As the Russian army retreated to the Ukraine, its air service began mount,
for the first time in the conflict, combined offensive operations. From
the Lutsk and Kovel regions, young Russian pilots took to the air in an
effort to engage German troop columns moving deeper inside their homeland.
As their territory was savagely invaded, more and more Russians joined the
armed forces, most of them went into the air force.
One particular airman distinguished himself on the cold Eastern Front, his
name was Aleksandr Kazakov. Kazakov was born in the Kherson province.
After attending the prestigious Yelizavetgrad Cavalry School in 1908,
Kazakov joined the Gatchina military aviation school, completing his
training by 1914.
In 1915 Aleksandr was sent to the Ukraine
with the purpose of shoring up air operations in the region. It was there
that his reputation as a top ace was formed. Flying Morane-Saulnier, Spad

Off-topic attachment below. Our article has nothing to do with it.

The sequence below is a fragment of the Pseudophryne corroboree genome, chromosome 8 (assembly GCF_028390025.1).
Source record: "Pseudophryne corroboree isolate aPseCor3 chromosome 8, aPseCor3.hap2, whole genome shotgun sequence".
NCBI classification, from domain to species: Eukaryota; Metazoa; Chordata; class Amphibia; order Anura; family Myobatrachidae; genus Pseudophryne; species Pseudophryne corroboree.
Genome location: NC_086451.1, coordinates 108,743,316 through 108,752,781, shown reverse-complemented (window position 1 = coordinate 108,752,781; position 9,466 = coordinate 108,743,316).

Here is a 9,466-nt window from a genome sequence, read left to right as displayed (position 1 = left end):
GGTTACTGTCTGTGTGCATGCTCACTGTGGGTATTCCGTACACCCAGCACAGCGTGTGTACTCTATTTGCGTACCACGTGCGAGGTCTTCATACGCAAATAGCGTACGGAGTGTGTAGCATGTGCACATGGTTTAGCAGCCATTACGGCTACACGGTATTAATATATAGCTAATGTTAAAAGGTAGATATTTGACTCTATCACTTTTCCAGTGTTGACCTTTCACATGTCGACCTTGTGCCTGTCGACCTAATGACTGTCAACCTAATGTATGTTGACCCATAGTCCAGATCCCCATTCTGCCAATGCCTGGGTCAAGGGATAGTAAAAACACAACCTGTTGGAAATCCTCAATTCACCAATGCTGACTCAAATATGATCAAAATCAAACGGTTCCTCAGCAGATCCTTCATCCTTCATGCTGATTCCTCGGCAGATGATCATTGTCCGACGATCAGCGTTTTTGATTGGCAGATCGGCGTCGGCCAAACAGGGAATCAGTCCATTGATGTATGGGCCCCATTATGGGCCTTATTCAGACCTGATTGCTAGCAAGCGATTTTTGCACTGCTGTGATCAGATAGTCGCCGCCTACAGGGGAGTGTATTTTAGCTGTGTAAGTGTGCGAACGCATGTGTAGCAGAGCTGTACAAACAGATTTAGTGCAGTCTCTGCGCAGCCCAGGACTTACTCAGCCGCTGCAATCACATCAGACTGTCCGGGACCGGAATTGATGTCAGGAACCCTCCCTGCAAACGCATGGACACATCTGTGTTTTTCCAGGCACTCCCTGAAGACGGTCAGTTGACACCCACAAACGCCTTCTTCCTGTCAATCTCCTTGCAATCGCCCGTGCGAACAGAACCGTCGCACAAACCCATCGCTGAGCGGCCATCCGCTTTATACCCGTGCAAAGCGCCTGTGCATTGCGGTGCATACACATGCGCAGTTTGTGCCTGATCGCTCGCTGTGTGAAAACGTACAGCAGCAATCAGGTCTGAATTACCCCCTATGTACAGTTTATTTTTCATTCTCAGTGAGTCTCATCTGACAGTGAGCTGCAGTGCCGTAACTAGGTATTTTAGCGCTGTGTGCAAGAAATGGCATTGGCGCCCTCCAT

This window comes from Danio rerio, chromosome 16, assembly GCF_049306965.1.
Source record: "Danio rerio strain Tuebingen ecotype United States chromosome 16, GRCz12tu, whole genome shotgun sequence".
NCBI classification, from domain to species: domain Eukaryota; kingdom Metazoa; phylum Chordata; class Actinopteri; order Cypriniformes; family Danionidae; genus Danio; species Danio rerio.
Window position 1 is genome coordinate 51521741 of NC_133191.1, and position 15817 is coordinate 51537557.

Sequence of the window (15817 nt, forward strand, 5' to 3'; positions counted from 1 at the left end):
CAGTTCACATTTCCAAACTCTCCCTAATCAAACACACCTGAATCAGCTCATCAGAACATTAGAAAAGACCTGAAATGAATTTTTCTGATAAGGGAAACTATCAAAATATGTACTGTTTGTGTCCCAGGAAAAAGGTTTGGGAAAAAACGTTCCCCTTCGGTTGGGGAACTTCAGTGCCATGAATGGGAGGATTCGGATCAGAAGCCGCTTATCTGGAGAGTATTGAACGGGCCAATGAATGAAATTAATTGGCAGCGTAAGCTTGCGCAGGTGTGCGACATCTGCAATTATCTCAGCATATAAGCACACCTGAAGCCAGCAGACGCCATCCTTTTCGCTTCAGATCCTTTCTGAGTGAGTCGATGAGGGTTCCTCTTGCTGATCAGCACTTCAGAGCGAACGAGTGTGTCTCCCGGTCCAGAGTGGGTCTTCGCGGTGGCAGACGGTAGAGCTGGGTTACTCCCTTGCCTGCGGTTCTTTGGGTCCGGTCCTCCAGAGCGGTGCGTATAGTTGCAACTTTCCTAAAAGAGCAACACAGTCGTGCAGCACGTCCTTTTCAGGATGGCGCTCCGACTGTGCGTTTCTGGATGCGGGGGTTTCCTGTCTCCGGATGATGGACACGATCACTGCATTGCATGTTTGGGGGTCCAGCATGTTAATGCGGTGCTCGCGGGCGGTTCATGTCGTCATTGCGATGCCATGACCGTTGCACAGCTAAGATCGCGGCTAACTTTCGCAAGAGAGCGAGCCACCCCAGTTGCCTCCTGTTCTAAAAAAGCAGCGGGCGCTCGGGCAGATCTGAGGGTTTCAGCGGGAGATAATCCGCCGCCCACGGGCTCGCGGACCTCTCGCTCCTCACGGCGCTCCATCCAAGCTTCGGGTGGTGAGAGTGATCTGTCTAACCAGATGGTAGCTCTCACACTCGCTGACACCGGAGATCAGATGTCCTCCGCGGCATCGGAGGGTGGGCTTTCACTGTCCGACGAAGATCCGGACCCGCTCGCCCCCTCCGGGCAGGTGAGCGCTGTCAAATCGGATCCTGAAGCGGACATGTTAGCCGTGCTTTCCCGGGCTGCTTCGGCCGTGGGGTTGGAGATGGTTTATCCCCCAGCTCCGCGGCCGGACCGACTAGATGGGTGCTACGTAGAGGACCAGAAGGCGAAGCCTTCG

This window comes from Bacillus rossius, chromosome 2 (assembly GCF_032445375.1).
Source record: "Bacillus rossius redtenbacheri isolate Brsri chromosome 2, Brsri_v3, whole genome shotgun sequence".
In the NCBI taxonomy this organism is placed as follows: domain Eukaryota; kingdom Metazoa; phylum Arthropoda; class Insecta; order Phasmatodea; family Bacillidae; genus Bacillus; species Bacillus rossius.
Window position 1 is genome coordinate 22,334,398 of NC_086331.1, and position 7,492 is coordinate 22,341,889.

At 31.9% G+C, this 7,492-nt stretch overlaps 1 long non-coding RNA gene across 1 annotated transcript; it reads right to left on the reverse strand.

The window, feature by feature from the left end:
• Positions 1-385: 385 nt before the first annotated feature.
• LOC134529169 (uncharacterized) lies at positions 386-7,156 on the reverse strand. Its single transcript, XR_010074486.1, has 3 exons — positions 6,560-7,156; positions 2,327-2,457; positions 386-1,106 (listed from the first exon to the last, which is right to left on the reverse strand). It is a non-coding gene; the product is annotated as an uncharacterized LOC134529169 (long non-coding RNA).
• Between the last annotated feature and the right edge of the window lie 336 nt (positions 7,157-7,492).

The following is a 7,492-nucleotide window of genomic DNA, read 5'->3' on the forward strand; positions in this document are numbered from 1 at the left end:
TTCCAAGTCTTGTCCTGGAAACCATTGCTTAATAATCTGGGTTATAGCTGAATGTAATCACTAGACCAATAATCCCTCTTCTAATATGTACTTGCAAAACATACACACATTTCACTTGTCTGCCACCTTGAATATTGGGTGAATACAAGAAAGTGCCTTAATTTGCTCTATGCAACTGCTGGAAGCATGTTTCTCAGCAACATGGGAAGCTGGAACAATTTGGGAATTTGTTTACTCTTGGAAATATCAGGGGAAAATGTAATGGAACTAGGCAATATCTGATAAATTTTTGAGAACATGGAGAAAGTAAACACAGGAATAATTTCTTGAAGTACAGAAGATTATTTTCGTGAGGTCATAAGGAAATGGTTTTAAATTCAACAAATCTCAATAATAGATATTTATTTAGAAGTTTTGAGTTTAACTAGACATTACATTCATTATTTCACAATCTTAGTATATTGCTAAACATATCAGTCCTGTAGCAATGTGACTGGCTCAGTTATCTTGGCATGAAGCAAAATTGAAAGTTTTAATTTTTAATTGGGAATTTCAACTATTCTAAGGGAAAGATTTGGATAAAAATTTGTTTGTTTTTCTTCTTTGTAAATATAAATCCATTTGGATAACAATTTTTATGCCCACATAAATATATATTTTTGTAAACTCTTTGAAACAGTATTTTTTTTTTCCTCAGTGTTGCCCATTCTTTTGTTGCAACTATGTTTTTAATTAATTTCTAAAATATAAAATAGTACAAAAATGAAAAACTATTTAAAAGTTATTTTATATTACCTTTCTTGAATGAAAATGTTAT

– SА2, Nieuport 11 and Nieuport 17 planes, the young airman is credited
with shooting down 17 Central Powers aircraft, top among Russian pilots at
the time. There was a rumour that the number is actually 32, but because
the Russian only counted aircraft which crashed on its territory,
seventeen is the figure recorded in the history books.
In 1917 he was assigned command of the newly formed No. 1 Fighter Group,
but the unit was disbanded when the Bolsheviks took control in October. In
November, Kazakov made his way north to Archangelsk to join in with the
British who landed there in 1918. He perished in August 1st, 1919, while
practicing aerobatics for the Russian White Army. Overall, 18 medals,
including the British Distinguished Service Order and the French Legion
d’Honneur Order; were awarded to this aviation pioneer.
Another trailblazing Russian pilot was Alexander de Seversky. As with
fellow inventor, Igor Sikorsky, Seversky’s path would ultimately lead him
to America. But not before he made an invaluable contribution to the
Russian war effort. Stationed in the Gulf of Riga, Seversky, a naval
aviator with the rudimentary Russian Naval Air Service, performed his
first combat sortie, a solo attack against a German destroyer. While
diving for his bomb run, he was shot down by anti-aircraft fire only
seconds before he was set to drop his bomb. As the plane crashed, the bomb